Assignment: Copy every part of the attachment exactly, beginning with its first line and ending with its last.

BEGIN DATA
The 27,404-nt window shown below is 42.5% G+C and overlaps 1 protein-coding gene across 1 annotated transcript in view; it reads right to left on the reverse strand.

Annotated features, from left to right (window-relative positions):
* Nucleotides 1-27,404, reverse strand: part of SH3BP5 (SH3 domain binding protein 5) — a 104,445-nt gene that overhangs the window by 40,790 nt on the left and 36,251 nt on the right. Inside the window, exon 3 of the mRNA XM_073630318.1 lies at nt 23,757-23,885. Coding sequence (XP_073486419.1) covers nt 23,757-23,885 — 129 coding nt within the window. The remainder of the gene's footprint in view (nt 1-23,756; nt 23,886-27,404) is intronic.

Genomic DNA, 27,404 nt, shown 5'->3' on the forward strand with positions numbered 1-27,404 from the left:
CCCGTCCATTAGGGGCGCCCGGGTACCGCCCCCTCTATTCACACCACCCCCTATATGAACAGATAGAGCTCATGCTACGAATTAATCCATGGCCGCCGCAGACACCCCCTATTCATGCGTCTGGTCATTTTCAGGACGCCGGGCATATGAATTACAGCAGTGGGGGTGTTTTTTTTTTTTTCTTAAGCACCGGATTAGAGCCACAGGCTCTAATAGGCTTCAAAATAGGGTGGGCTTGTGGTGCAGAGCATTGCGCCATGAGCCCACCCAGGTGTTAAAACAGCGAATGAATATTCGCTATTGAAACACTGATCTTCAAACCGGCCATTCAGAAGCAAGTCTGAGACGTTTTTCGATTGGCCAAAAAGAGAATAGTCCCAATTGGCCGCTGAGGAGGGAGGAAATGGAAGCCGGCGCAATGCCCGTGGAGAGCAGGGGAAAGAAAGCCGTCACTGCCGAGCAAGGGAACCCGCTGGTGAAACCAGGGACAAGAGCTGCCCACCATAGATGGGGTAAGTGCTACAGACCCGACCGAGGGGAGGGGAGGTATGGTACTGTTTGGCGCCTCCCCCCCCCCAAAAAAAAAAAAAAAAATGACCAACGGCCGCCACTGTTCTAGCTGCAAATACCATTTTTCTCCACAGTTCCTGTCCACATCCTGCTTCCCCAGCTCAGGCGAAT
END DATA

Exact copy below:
The 27,404-nt window shown below is 42.5% G+C and overlaps 1 protein-coding gene across 1 annotated transcript in view; it reads right to left on the reverse strand.

Annotated features, from left to right (window-relative positions):
* Nucleotides 1-27,404, reverse strand: part of SH3BP5 (SH3 domain binding protein 5) — a 104,445-nt gene that overhangs the window by 40,790 nt on the left and 36,251 nt on the right. Inside the window, exon 3 of the mRNA XM_073630318.1 lies at nt 23,757-23,885. Coding sequence (XP_073486419.1) covers nt 23,757-23,885 — 129 coding nt within the window. The remainder of the gene's footprint in view (nt 1-23,756; nt 23,886-27,404) is intronic.

Genomic DNA, 27,404 nt, shown 5'->3' on the forward strand with positions numbered 1-27,404 from the left:
CCCGTCCATTAGGGGCGCCCGGGTACCGCCCCCTCTATTCACACCACCCCCTATATGAACAGATAGAGCTCATGCTACGAATTAATCCATGGCCGCCGCAGACACCCCCTATTCATGCGTCTGGTCATTTTCAGGACGCCGGGCATATGAATTACAGCAGTGGGGGTGTTTTTTTTTTTTTCTTAAGCACCGGATTAGAGCCACAGGCTCTAATAGGCTTCAAAATAGGGTGGGCTTGTGGTGCAGAGCATTGCGCCATGAGCCCACCCAGGTGTTAAAACAGCGAATGAATATTCGCTATTGAAACACTGATCTTCAAACCGGCCATTCAGAAGCAAGTCTGAGACGTTTTTCGATTGGCCAAAAAGAGAATAGTCCCAATTGGCCGCTGAGGAGGGAGGAAATGGAAGCCGGCGCAATGCCCGTGGAGAGCAGGGGAAAGAAAGCCGTCACTGCCGAGCAAGGGAACCCGCTGGTGAAACCAGGGACAAGAGCTGCCCACCATAGATGGGGTAAGTGCTACAGACCCGACCGAGGGGAGGGGAGGTATGGTACTGTTTGGCGCCTCCCCCCCCCCAAAAAAAAAAAAAAAAATGACCAACGGCCGCCACTGTTCTAGCTGCAAATACCATTTTTCTCCACAGTTCCTGTCCACATCCTGCTTCCCCAGCTCAGGCGAAT